It started with a pickup basketball game. For one of today’s brightest stars, the path to fame began on a New York City court. Twelve-year-old Jason Derulo was shooting hoops when he asked bystander Frank Harris, “Hey mister, can you play in our game?”
Fast forward almost a decade, and that chance meeting has grown into a successful and unexpected partnership. Derulo, now 21, took five honors at this year’s Broadcast Music Incorporated (BMI) Awards, including songwriter of the year. He is the first male artist in the Billboard pop songs radio airplay chart’s 17-year-history to score two consecutive No. 1 hits with “In My Head” and “Whatcha Say.” His third single “Ridin’ Solo” was certified double platinum in the United States.
As for Harris — he’s been Derulo’s manager for seven years.
“I always said that one day I would be a star,” said Derulo. “Although it didn’t happen exactly as I planned.” His voice has a soft Creole inflection. Born Jason Desrouleaux in Miami to Haitian parents, he changed the spelling of his stage name to make for easier pronunciation.
At the age of five, he vowed to take over the world with his music. “I wrote my first song ‘Crush on You’ when I was eight years old, inspired by this girl I had a crush on. What better gift than to write her a love song?” he said, laughing.
While his peers played ball in Miami’s streets, Derulo impersonated Michael Jackson in his bedroom mirror. His parents enrolled him in the Dillard Center for the Arts, a high school in Fort Lauderdale, Florida where he studied piano, jazz and musical theater. Derulo then moved on to New York’s prestigious American Musical and Dramatic Academy, studying opera, theater and ballet.
Focusing firmly on his dreams, Derulo adopted an insatiable work ethic. Peers often viewed him as an introverted perfectionist, but he knew success in the music industry meant discipline and sacrifice. “I kept to myself and did my music,” he explained. “That’s just my personality. I was in a performing arts school with a lot of other people who did the same thing that I did. I had to keep an edge over [them],” he said.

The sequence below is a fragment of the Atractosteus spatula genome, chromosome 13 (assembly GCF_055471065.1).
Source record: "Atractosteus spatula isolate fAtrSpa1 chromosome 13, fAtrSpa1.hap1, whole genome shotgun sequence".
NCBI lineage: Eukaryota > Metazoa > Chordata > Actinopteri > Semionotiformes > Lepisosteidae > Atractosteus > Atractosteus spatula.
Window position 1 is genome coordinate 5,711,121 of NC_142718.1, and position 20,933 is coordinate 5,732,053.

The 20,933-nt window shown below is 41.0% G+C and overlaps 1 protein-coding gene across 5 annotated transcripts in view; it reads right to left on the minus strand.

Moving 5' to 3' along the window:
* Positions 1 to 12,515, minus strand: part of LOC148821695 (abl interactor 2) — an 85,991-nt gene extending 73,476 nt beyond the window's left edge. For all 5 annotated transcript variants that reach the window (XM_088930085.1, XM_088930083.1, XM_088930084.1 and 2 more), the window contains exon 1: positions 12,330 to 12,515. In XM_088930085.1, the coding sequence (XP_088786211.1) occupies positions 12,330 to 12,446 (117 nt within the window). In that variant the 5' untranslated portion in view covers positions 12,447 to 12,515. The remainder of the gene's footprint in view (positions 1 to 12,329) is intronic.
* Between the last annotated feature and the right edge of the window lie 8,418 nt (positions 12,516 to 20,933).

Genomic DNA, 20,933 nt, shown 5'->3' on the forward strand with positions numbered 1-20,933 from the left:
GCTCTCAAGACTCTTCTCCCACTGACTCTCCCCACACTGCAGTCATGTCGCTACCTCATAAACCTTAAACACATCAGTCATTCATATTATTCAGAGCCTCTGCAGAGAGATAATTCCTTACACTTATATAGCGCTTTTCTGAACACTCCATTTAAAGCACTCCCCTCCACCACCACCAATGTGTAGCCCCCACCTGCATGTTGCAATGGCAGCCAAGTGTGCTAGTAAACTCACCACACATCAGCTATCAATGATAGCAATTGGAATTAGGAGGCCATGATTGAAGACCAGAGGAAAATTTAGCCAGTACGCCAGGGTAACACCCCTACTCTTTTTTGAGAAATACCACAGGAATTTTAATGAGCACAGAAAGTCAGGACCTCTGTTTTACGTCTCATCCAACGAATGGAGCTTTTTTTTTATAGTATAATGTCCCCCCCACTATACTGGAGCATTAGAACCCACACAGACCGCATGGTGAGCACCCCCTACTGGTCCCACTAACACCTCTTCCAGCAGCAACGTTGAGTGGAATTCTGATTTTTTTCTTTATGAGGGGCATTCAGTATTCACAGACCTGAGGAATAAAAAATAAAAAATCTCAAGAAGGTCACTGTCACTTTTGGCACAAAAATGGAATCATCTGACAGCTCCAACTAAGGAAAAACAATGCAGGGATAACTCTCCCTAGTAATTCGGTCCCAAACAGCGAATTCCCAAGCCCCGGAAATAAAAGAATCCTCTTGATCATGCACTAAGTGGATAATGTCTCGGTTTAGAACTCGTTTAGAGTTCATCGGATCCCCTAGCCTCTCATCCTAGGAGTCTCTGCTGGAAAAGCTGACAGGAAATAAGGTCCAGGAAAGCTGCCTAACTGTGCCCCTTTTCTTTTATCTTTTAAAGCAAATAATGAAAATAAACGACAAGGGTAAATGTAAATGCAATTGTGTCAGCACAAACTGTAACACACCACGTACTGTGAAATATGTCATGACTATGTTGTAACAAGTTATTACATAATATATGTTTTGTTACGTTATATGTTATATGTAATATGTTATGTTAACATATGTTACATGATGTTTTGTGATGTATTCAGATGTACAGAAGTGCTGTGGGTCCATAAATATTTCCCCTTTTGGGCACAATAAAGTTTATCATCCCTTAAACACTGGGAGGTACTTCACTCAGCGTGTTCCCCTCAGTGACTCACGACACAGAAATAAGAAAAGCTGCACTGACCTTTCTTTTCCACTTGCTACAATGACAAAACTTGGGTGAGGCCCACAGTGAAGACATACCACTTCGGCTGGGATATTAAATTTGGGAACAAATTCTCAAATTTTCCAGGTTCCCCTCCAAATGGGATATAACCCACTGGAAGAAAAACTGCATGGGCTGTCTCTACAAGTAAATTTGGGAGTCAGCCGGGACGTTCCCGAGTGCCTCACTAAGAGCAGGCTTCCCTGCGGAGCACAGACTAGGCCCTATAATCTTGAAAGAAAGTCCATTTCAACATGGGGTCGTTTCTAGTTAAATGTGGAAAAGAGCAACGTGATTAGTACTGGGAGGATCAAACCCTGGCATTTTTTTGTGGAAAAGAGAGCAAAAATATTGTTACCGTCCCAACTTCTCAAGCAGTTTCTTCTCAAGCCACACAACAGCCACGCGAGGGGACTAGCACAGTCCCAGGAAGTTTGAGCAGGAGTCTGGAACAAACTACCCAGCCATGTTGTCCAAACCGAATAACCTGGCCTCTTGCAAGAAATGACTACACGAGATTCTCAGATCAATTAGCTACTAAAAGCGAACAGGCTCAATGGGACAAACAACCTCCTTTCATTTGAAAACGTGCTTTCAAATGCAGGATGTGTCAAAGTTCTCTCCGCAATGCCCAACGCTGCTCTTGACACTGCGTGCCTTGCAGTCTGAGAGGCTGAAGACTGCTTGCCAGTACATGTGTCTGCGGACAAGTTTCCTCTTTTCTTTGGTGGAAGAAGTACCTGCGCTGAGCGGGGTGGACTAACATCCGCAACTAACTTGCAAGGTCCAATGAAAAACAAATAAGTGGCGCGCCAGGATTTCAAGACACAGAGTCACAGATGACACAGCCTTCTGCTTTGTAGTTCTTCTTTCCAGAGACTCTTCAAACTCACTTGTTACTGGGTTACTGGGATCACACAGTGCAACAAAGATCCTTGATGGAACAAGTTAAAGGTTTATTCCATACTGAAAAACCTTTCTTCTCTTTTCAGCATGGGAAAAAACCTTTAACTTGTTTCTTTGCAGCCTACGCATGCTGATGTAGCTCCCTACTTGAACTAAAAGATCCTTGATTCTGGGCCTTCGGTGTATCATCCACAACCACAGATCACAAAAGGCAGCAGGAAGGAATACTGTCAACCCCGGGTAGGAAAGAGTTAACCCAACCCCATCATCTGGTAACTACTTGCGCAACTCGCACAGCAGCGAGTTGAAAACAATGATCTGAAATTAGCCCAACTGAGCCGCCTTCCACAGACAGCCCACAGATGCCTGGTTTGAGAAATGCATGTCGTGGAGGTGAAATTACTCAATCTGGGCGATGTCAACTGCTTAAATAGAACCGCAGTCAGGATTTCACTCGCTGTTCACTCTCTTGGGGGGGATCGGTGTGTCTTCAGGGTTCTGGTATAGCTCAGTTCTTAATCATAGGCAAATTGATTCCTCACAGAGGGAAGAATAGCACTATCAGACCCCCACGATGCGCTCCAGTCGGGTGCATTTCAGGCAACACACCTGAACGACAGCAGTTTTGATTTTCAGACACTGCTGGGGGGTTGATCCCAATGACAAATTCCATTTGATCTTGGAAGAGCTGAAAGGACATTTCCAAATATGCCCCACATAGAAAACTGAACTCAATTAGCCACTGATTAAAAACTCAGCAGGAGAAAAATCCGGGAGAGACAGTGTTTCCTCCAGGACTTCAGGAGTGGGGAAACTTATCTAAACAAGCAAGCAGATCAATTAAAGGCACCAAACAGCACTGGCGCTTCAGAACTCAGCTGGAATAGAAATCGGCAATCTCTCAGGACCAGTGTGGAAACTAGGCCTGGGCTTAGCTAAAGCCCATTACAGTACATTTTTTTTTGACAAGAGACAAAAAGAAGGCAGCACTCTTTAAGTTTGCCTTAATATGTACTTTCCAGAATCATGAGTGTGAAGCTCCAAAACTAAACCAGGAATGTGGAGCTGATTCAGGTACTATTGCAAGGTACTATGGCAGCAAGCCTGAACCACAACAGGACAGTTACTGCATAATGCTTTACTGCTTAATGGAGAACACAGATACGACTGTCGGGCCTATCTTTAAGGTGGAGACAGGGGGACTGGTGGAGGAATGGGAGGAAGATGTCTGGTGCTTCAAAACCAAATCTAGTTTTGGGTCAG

While school provided Derulo with expert musical training, Frank Harris provided the industry contacts.
“One day Jason said to me, ‘I wrote a song, check it out,’” said Harris. At that point he was unaware of Derulo’s skills off the basketball court. “I didn’t know what to expect. But when he starting singing, I was shocked.” Then a law student, Harris had connections to top music executives. At age 14, Derulo hired him as his manager and hit the recording studios. Two years later, he landed his first songwriting gig with a major recording artist and soon was writing for stars like Diddy, Lil Wayne and Sean Kingston.
Though he was thrilled by his early success, Derulo still dreamed of a singing career. “It was hard. People didn’t want to help someone who was on the come up, you know?” he said, laughing. “So I would be like, ‘Hey, why don’t we write a song for this person,’ when in actuality I wanted to make the song so I could put it on my demo.”
In 2006, Derulo thought he landed his big break – a coveted spot at the Showtime at the Apollo season finale. Taking to the stage to sing a soulful rendition of “Love” by Musiq Soulchild, Derulo followed tradition and rubbed his sweaty palms against the theater’s legendary wooden stump for luck. He snatched the grand prize that night. “It was a fantastic moment for me,” he said. “I thought … it would be my big break like on American Idol.” But it wasn’t. Derulo still couldn’t get signed to a record label.
It took another three years before Derulo caught the attention of J.R. Rotem, a producer who’s worked with artists like Britney Spears and Rihanna. Rotem flew him to Los Angeles for a jam session and was impressed when Derulo knocked out six songs in one session. “J.R. got me right away,” said Derulo, who eventually inked a record deal with Rotem. “But I couldn’t let myself get overly excited,” he explained. “[Many] people who are signed to record labels never see the light of day.”